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Business Rocks – Spaces and Gaps

This week’s focus: I coach a talented Under 12 football team. When I say coach, what I mean is that, during training sessions, I put cones out (and collect them again), distribute bibs (and collect them again) and sort out any issues with boots. I call myself the team’s Head of Laces! The real coach is Nick, who has done a truly excellent job of developing the boys’ skills and abilities. So much so, in fact, that they now play in a national league, as well as against professional academies.

One of the things that Nick has been able to educate the boys about has been the importance of finding and exploiting spaces and gaps. When you’re on the ball, he will tell the lads, you shouldn’t be focused on beating your man, as that will lead you to moving the ball into a high-traffic area where everything becomes a struggle and a scrum (or scrimmage for my US friends!).  Instead, you should be focused on moving the ball into the available spaces and gaps, whether that is through dribbling or passing, so that you can more easily create goal-scoring opportunities.

It’s the same in other ball sports, including rugby, hockey, NFL, basketball and tennis. The key to success in all these games is an ability to find and exploit the spaces and gaps that become available on the pitch or court.

It’s also the same in business. The most successful companies are those that are able to identify and exploit the spaces in their markets where new opportunities can be found. The problem is that too many businesses and too many business leaders are solely focused on the equivalent of ‘beating their man’ – doing a bit better than their competitors – where they are inevitably slowed down in these high-traffic areas and are unable to see the spaces where new opportunities are possible.

What about you and your organisation? Are you focusing on the high-traffic areas where your competitors are playing, to the exclusion of all other activities, or are you also working hard to spot and exploit the spaces and gaps in your market and developing new growth opportunities?

 

Off The Record: Give Him a Ball (And a Yard of Grass) by Sultans of Ping FC

The lyrics of this punk band’s great song are based on the words of the legendary Nottingham Forest football manager, Brian Clough, and his description of his match-winning winger, John Robertson.

Give him a ball and a yard of grass

He’ll give you a move and a perfect pass

Give him a ball and a yard of space

He’ll give you a move with Godly grace

 

© Stuart Cross 2018. All rights reserved.

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Making Innovation A Way Of Life

In my experience, 70% or more of the attention of most senior executives is devoted to problem-solving, and up to 40-50% of it is on ‘fire-fighting’, resolving big, urgent issues as they arise.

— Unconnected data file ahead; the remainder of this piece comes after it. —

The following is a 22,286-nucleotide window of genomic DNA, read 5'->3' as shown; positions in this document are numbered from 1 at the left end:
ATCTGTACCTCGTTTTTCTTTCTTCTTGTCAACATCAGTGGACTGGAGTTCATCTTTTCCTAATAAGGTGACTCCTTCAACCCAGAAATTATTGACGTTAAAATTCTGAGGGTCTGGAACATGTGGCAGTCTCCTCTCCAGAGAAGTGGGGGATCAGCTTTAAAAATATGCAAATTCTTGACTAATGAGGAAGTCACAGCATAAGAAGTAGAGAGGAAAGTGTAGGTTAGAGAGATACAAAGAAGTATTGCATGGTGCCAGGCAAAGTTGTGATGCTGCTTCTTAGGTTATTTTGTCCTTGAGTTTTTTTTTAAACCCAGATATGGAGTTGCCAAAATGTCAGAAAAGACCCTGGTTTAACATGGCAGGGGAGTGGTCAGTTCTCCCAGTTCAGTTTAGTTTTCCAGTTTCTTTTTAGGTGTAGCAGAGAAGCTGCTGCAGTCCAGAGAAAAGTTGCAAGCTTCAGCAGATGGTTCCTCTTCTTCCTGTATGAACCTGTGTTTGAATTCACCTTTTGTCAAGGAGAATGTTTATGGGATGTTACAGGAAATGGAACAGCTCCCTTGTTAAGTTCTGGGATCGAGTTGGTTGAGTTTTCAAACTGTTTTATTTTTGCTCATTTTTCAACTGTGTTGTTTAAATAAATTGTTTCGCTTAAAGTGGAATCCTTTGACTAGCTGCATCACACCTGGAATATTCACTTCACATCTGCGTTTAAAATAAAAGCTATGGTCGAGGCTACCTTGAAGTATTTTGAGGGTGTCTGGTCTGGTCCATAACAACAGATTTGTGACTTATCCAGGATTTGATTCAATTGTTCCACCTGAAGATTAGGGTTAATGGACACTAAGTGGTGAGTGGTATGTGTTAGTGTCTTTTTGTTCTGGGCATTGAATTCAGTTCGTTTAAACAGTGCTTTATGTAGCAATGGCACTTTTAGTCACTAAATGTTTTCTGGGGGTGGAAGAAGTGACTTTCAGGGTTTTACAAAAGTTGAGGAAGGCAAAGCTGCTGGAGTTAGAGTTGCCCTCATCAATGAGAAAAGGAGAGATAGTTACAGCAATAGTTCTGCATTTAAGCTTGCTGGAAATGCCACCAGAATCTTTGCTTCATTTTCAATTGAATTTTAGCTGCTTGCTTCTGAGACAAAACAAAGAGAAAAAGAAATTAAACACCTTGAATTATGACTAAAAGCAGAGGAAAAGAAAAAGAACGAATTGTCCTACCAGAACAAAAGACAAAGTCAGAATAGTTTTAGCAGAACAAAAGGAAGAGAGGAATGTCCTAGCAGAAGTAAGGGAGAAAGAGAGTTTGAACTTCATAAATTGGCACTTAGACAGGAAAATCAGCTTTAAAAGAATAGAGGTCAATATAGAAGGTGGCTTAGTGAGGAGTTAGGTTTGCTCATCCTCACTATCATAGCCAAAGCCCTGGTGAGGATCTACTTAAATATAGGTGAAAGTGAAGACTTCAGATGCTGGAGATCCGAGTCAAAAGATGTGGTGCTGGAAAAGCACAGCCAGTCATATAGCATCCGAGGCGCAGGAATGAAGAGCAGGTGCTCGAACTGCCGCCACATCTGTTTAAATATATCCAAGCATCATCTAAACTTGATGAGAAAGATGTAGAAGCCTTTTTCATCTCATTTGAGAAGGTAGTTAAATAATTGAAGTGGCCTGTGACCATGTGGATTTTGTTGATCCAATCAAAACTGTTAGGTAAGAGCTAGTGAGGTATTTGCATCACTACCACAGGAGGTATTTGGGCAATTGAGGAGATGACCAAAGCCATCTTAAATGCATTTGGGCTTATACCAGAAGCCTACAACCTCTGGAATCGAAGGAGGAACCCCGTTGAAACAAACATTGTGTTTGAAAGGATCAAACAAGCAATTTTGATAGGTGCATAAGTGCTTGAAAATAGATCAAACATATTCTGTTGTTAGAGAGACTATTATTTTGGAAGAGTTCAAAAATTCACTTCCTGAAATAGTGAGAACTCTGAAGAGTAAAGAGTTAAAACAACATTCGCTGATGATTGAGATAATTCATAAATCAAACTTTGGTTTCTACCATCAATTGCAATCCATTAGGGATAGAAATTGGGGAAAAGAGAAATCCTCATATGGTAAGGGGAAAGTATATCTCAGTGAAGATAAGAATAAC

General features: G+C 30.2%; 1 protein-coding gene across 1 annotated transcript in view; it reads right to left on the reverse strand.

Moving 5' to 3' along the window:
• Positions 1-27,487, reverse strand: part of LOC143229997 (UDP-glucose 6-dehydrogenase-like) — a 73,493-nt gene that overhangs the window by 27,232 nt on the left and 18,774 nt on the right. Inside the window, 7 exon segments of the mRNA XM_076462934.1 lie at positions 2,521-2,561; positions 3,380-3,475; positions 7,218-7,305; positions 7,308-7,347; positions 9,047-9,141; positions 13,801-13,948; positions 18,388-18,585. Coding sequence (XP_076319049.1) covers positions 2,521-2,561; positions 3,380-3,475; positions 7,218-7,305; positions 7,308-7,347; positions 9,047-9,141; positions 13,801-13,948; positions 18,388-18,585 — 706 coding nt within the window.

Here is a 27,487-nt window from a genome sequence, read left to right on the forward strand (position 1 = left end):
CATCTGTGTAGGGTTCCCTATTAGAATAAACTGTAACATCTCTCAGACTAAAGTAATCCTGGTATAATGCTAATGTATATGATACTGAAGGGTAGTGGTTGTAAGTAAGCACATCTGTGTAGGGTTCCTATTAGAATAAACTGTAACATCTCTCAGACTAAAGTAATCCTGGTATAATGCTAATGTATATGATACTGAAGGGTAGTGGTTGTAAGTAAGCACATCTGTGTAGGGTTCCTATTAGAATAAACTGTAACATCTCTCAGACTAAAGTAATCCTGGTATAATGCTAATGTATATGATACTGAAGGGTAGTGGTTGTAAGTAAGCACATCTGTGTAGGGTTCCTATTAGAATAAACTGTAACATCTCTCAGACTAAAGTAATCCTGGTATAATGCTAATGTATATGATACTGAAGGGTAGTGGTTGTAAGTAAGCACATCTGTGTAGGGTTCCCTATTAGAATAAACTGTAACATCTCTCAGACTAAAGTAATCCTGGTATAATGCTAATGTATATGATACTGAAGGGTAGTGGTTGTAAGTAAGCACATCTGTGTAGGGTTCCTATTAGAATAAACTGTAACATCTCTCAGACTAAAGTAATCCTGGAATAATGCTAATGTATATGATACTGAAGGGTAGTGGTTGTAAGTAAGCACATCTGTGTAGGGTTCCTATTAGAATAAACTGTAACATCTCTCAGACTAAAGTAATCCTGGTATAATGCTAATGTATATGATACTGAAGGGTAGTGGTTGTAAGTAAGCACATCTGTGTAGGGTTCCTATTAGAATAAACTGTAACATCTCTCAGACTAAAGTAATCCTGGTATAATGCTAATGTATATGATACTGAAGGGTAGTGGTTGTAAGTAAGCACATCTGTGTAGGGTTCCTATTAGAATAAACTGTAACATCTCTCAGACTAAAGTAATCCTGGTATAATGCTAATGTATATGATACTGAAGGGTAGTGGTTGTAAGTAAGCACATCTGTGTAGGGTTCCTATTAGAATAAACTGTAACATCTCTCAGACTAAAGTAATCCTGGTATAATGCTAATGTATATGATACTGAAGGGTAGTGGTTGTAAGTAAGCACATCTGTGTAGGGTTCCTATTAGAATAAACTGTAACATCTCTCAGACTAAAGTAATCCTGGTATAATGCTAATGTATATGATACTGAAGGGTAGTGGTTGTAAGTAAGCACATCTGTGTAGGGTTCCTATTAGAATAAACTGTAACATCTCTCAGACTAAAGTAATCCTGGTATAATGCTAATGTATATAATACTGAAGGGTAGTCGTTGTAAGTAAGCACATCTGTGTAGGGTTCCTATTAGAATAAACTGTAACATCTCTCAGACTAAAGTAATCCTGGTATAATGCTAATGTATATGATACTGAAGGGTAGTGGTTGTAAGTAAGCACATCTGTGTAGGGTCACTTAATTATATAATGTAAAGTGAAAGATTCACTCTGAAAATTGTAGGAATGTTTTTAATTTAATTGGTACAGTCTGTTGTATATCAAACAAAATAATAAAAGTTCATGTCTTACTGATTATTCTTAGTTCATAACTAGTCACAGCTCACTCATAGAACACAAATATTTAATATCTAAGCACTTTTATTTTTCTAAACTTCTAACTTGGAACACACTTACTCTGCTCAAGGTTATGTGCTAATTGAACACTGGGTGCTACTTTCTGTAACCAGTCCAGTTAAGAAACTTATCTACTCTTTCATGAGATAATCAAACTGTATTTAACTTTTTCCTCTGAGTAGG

If you wish to gain a stronger position in your market, however, you cannot simply be fixing problems.  Instead, you must devote a bigger share of your time and effort to systematic innovation, raise the bar on performance and create an organisation where innovation is a habit and way of life, rather than a strategic initiative.

A systematic focus on innovation requires these five steps:

  1. Make innovation your #1 priority.

    As a leader of your business, innovation must be your #1 priority, driving your company’s future growth. If you only give it ad hocfocus, your organisation will not believe that you are serious and will not give it the commitment you are after.

  2. Align your innovation focus with your strategy.

    What is the thrust of your strategic direction, and what kind of company are you seeking to create? For many years, for instance, Amazon focused its innovation efforts on three strategic priorities – providing customers with greater choice, lowering prices and increasing delivery speed.

  3. Engage and empower the whole organisation.

    Systematic, rapid innovation cannot be achieved by relying on a small team of R&D specialists; it requires the focus and commitment of the entire organisation and beyond (suppliers, partners, customers) if you want to create sustainable growth.

  4. Avoid bureaucracy.

    Innovation does not respond well to rigid process management. Err on the side of chaos if you want to create breakthrough growth opportunities for your business.

  5. Commit to action.

    There is no innovation without action. You will trip and fail along the way, but the fastest way to success is to avoid seeking perfection. Instead, you should take rapid action, learn fast and adapt your way to growth.

And, if you want to make instant improvements to your level of innovation, here are three initial actions you can make today:

  1. Critically review your time and identify the % spent on systematically driving and delivering innovation. Identify practical ways in which you can significantly increase this time.
  2. Reward, promote and recruit those people that embody the principles and skills required for innovation.
  3. Continuously find ways to involve individuals, teams and organisations – from both within and outside your business – in your innovation processes and projects, maximising the impact of their expertise on your future growth.

Innovation is no longer a strategic option but is a strategic necessity. How many of the steps laid out in this post could your organisation follow to make innovation a way of life for your business?

 

© Stuart Cross 2018. All rights reserved.

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Business Rocks – Strategy vs. Planning

This week’s focus: The term ‘strategic planning’ is an oxymoron. It is virtually impossible to develop a winning business strategy during your annual planning process. Planning kills strategy every time!

Most planning processes begin with a sales and profit growth target, say 5% more than the current year. Consequently, any discussion about strategy gets subsumed by a mountain of small-scale initiatives that will help achieve the budget targets. The big management discussions are not on major issues of strategy, but on more detailed budgetary matters, such as whether the gross margin target for the year should be 32.4r% or 32.7%. The results, unsurprisingly, tend to be incremental.